Visit Hawaiʻi Volcanoes National Park's Kīlauea Visitor Center Lānai on Halloween weekend, Saturday, Oct. 31, and Sunday, Nov. 1, from 9 a.m. to 5 p.m. Rangers will safely provide each keiki a free ecology gift bag and bingo card to help families explore the Park Halloween-style. Park entrance fees apply, but families with fourth graders enter free when they complete the paper voucher on everykidoutdoors.gov, and present it at the entrance station fee booth.
Give Input of Pandemic on Small Businesses to Hawaiʻi Small Business Development Center through Oct. 31. Provides vital information to policymakers and lenders who are weighing decisions that affect small businesses. Ten-minute-long survey open to businesses currently in operation, recently closed, or about to launch. Responses confidential. Complete the survey. Questions? Contact SFFedSmallBusiness@sf.frb.org.
Manu, the Boy Who Loved Birds Virtual Book Release with author Caren Loebel-Fried and special guests all day Thursday, Nov. 5. Option to order books with personalized inscriptions. volcanoartcenter.org, 967-8222
AdvoCATS Free Spay and Neuter Clinic will be held Wednesday, Nov. 11 at Ocean View Community Center. To make a reservation, to reserve traps, to volunteer, or with questions, e-mail Cindy Thurston at firstname.lastname@example.org, or call or text (808) 895-9283. See advocatshawaii.org.
Veterans Day Ceremony and Dinner, Kīlauea Military Camp, Wednesday, Nov. 11. Ceremony held live on KMC Facebook page at 3 p.m. Veterans Day Dinner at Crater Rim Café, located in Hawaiʻi Volcanoes National Park, 4 p.m. to 7 p.m. Reservations required, limited number of complimentary meals available. Call 967-8371 for either Dine-In or Grab & Go. Menu: prime rib au jus, vegetable stir fry & black bean sauce, roasted red potatoes, cheesecake, and drink. Adults $26.95, $16.95 Vegetarian Option (w/o prime rib), children 6-11 years old, $14.95. Proof of eligibility (Military ID, DD214 with photo ID, 100% DAV, or Hawaiʻi Veterans driver license) required to receive complimentary meal. Face coverings and 6 feet distancing required in common areas. KMC open to all authorized patrons and sponsored guests. Park entrance fees apply.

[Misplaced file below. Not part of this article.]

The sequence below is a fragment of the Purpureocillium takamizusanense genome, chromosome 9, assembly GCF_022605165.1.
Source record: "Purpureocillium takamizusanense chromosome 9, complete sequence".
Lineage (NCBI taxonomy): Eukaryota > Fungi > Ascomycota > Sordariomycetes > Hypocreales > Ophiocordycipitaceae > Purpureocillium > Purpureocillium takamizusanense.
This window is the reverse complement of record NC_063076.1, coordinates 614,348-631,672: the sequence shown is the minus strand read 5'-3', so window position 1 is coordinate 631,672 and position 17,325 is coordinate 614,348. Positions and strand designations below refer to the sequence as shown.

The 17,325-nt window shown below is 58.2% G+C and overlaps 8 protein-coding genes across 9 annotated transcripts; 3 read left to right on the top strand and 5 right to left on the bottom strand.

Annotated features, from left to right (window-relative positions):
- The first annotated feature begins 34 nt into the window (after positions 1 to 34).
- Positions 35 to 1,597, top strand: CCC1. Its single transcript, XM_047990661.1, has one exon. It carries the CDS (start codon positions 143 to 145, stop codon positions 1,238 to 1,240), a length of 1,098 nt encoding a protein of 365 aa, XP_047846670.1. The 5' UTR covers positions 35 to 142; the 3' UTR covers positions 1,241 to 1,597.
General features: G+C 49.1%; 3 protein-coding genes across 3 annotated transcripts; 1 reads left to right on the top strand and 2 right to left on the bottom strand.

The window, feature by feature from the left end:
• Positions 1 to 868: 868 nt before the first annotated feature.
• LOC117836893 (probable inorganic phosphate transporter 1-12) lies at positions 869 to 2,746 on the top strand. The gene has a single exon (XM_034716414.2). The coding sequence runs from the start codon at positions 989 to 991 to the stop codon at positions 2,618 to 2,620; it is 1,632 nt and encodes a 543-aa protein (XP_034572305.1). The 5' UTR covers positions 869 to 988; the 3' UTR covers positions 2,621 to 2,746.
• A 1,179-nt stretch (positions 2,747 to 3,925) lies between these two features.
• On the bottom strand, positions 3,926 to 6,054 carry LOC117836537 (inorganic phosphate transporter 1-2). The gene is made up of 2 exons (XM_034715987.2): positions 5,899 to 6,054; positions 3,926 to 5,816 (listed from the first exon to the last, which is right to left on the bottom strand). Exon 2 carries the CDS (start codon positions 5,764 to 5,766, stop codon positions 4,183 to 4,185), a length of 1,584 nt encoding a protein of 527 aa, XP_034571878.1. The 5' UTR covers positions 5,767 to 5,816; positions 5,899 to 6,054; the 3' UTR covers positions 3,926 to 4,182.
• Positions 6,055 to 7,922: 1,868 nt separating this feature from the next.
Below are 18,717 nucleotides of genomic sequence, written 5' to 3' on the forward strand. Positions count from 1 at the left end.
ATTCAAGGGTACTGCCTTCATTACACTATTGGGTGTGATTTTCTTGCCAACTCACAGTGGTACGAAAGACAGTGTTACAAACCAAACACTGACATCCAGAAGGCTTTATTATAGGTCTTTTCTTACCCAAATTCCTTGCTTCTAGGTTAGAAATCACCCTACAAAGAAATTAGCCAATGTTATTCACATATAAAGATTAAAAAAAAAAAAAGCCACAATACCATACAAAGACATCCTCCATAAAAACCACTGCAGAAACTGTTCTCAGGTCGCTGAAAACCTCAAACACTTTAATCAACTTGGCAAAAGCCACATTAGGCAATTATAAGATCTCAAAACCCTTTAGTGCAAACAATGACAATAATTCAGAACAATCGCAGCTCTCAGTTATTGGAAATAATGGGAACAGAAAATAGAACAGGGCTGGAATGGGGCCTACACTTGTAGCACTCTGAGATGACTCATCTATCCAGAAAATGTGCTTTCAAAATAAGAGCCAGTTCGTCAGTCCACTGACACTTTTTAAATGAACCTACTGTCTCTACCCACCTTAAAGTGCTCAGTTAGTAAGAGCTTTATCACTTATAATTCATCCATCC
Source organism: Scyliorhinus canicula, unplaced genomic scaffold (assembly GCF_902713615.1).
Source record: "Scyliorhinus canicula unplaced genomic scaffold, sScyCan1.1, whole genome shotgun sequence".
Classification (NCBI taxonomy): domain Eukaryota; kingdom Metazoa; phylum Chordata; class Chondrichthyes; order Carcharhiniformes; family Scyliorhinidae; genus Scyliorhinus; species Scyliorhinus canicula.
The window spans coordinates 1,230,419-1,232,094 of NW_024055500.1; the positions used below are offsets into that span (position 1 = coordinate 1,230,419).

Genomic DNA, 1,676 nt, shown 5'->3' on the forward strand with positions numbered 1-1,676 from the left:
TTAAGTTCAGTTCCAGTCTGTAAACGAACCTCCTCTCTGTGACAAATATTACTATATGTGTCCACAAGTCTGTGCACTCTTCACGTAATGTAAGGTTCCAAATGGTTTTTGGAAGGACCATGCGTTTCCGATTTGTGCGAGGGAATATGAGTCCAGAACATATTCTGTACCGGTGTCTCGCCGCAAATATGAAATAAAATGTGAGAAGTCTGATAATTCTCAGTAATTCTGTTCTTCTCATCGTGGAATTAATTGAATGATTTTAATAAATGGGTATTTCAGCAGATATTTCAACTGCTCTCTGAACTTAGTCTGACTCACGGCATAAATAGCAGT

Introduction to Beadweaving, new series of beading classes with Phyllis Cullen, begins Thursday, Nov. 12, 9 a.m. to 3 p.m. volcanoartcenter.org, 967-8222
Kaʻū Art Gallery First Annual Holiday Arts & Crafts Sale, Saturday, Nov. 14, 9 a.m. to 3 p.m. at Kaʻū Art Gallery (behind Ace, across from Punaluʻu Bakery, in Nāʻālehu – the old Kamaʻaina Cuts building). Free admission, face masks required for all. Contact organizer Corrine Kaupu at 808-937-1840 or email@example.com to vend.
Second Saturday Barbecue Fundraiser, Saturday, Nov. 14 in the parking lot of Volcano Art Center's Niʻaulani Campus in Volcano Village. Come get barbecued turkey legs and more. volcanoartcenter.org, 967-8222
Basics of Mushroom Cultivation with Zach Mermel, Saturday, Nov. 14, 9 a.m. to 2 p.m. volcanoartcenter.org, 967-8222
Kīlauea Military Camp Thanksgiving Dinner, Dine-In or Grab-and-Go, for Thursday, Nov. 26 – order by Monday, Nov. 16. Choice of turkey or ham, stuffing, cranberry sauce, mashed poataoes, gravy, sweet potatoes, corn on the cob, salad, pumpkin squares. $19.95 adults, $12.95 6-11 yrs old for Dine-In. Turkey dinner to go, $59.95. Ham dinner to go, $69.95. Call 808-967-8356.
Veteran Farmers can register for virtual Farmer Veteran Coalition Conference: Veterans Farming through Adversity held Nov. 18 and 19, Wednesday and Thursday. Features education, workshops, keynote speakers, panel discussions, networking opportunities, and more. $45 ($35 for coalition members). Advance registration required.
Christmas in the Country 21st Annual Wreath Exhibition opens Saturday, Nov. 21 through Thursday, Dec. 31 at Volcano Art Center Gallery in Hawai‘i Volcanoes National Park. volcanoartcenter.org, 967-8222
Hawaiian Islands Challenge Virtual Run through Dec. 31. Registration closes Nov. 30. Individuals or teams can register to traverse some or all of 808 kilometers on six different courses, one on each main island. Register here.